Tanzania, officially the United Republic of Tanzania, is a country in East Africa known for its vast wilderness and wildlife which includes the “big five” game (elephant, lion, leopard, buffalo, rhinoceros). It borders Uganda to the north; Kenya to the northeast; Comoro Islands and the Indian Ocean to the east; Mozambique and Malawi to the south; Zambia to the southwest; and Rwanda, Burundi, and the Democratic Republic of the Congo to the west. Mount Kilimanjaro, Africa’s highest mountain, is in northeastern Tanzania.
Tanzania is East Africa’s largest country, Africa’s 13th largest and the world’s 30th largest.
Over 120 languages are spoken in Tanzania, most of them from the Bantu family. The kiswahili language (Swahili) is the official language of Tanzania and Kenya.
Tanzania has been inhabited for at least 7,000 years. The country’s earliest people were hunters and gatherers, who lived in the region as far back as 5000 BC.
The use of left hand to greet someone is considered impolite and rude in Tanzania.
The country’s name is a combination of Tanganyika and Zanzibar, from when the two states merged in 1964.
Tanzanians prefer drinking tea in the morning as a breakfast beverage and coffee in the evening.
The Tanzanian flag is made up of green and blue triangles separated by a black diagonal stripe with yellow borders. Black represents the people, green agriculture and the land, yellow the country’s mineral wealth and blue the Indian Ocean.
Tanzania is made up of at least 120 tribes, each significant in their own way.
Tanzania has seven UNESCO World Heritage Sites. In Africa, only South Africa (10), Ethiopia (9), Morocco (9) and Tunisia (8) have more.
Before Tanzania merged with Zanzibar in 1964, it was known as Tanganyika and had its own flag – a green background cut into half by a black and yellow band.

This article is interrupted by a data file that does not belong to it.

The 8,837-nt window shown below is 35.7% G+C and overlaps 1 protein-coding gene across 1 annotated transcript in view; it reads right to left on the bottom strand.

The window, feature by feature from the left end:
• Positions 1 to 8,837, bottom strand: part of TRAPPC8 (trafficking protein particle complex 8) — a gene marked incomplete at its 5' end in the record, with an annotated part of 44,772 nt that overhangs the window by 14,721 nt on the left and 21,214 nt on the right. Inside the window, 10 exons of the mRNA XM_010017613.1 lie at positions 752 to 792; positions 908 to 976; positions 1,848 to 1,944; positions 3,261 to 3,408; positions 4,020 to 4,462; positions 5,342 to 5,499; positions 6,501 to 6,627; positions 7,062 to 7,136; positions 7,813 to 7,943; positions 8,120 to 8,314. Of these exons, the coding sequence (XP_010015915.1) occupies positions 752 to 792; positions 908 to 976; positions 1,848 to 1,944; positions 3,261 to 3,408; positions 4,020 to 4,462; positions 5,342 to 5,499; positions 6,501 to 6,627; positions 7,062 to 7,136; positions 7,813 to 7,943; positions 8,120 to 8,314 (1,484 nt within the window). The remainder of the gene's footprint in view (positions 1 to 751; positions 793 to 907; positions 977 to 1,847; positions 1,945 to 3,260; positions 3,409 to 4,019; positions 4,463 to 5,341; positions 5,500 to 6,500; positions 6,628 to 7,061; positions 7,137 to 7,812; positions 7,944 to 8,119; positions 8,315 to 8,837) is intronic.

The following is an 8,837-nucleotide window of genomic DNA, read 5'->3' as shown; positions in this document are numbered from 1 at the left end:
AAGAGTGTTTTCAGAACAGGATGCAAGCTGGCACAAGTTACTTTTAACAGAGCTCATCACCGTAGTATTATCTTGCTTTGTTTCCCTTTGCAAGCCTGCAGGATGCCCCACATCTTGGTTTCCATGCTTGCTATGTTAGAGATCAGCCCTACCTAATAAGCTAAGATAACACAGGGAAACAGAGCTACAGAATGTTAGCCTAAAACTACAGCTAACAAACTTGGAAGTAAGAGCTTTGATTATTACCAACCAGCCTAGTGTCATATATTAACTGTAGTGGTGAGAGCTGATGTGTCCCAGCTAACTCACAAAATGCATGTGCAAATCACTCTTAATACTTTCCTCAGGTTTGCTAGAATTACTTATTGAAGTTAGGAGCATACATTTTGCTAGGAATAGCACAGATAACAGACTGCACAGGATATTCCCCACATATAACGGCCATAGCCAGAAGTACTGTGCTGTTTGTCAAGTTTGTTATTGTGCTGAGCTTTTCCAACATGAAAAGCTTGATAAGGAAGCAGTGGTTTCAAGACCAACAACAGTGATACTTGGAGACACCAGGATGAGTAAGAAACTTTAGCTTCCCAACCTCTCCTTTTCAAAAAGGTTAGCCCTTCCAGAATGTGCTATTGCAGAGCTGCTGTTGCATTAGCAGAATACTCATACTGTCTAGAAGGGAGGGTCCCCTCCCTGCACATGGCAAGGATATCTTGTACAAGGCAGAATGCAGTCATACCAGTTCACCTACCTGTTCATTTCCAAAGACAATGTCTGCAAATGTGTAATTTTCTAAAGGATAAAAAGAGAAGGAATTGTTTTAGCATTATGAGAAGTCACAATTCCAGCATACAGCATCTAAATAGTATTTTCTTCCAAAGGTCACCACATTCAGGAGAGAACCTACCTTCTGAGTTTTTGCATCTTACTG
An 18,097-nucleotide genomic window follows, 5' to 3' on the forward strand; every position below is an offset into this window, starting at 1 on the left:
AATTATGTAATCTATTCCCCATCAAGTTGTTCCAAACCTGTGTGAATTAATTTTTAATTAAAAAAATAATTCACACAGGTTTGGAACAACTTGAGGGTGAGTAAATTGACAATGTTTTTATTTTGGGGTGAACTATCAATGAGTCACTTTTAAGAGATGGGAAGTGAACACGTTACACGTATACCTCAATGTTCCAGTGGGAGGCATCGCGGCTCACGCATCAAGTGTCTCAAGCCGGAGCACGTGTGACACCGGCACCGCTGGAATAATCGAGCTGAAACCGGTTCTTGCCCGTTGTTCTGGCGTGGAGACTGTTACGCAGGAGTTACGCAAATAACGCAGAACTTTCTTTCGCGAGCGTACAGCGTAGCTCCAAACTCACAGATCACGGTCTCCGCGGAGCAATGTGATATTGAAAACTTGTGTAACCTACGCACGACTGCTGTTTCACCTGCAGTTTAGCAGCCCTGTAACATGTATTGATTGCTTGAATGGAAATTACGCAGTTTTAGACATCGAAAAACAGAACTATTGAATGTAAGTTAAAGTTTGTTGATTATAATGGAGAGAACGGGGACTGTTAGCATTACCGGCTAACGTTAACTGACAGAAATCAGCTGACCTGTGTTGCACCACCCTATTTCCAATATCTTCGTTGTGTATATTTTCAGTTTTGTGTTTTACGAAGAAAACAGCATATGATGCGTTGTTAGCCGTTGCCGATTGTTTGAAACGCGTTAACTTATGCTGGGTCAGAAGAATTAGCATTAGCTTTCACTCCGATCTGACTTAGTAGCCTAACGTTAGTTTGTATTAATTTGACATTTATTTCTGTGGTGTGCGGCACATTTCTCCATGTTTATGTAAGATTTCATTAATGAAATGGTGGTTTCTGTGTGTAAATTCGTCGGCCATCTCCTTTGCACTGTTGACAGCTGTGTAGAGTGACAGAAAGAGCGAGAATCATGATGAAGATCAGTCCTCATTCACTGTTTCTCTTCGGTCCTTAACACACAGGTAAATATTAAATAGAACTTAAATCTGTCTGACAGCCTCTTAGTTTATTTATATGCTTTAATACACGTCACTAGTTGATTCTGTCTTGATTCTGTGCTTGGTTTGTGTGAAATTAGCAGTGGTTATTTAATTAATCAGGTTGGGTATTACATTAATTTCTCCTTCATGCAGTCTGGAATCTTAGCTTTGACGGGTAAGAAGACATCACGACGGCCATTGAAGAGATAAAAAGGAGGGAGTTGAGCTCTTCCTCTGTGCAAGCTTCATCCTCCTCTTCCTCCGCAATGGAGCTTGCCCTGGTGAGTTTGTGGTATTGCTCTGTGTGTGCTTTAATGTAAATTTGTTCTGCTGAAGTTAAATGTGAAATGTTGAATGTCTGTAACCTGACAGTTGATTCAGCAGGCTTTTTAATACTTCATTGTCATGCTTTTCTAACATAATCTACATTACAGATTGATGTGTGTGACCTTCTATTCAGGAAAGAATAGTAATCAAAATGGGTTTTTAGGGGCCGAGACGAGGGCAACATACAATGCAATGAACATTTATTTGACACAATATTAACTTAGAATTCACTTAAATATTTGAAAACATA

Freddie Mercury, legendary lead singer of the British rock band Queen, was born in Tanzania. He was born in 1946 on the island of Zanzibar.
Tanzania has an island called the Mafia.
Tanzania is home to Africa’s highest mountain, Kilimanjaro, at 5,895m (19,340ft).
The country has designated 25% of its land to wildlife sanctuaries and national parks.
The UNESCO-listed Serengeti National Park in Tanzania is known for its annual migration of millions of animals such as wildebeest, gazelles and zebras, and their predators.
In total area comparison, Tanzania (947,300 sq km) is just a little bit more than twice the size of California (423970 sq km).
The UNESCO-listed Ngorongoro Crater in Tanzania is the world’s largest caldera and is also known for its diversity of wildlife.
According to the CIA, all land in Tanzania is owned by the government which can lease land for up to 99 years.
Africa’s largest lake is mainly located in Tanzania. Lake Victoria, also called Victoria Nyanza, has an area of 69,484 sq km (26,828 sq mi) and a coastline of 3,220km (2,000mi).
Tanzania receives close to 500 million dollars of aid from the world, most of it being paid by the UK and the US.
Lake Tanganyika is the longest freshwater lake in the world at 660 km (410mi) and the second deepest at 1,436m (4,710ft) after Lake Baikal in Russia. Tanzania shares Lake Tanganyika with DR Congo, Burundi and Zambia.
Ruaha National Park, the largest national park in Tanzania, is home to its largest elephant population.
Dar es Salaam is Tanzania’s largest city and was named by the first sultan of Zanzibar.
A German geologist named Hans Meyer was the first person to climb the Mount Kilimanjaro in October 1889.
The highest altitude pizza delivery on land took place in Tanzania. In 2016, a pizza was delivered to the summit of Kilimanjaro. It took four days to deliver the pizza from a new restaurant to the top of the highest mountain in Africa.
Bernard Goosen from South Africa was the first person to scale to the top of Mount Kilimanjaro on a wheelchair.
Ugali is the Tanzanian national dish. Made from cassava or maize flour, the staple dish is usually served with a sauce containing meat, fish, beans or greens.
Nearly 40% of the whole population lives in extreme poverty, and nearly 60% lives below the World Bank designated poverty line of $1.25 a day.
Around 38% of Tanzania’s total land area is protected and 31% of all its total territorial (including marine) area is protected.
Zanzibar, Tanzania is home to the place where the shortest war in the history was fought. The war was fought between the British forces and Khalid bin Barghash. The war lasted between 38 and 45 minutes and the British succeeded.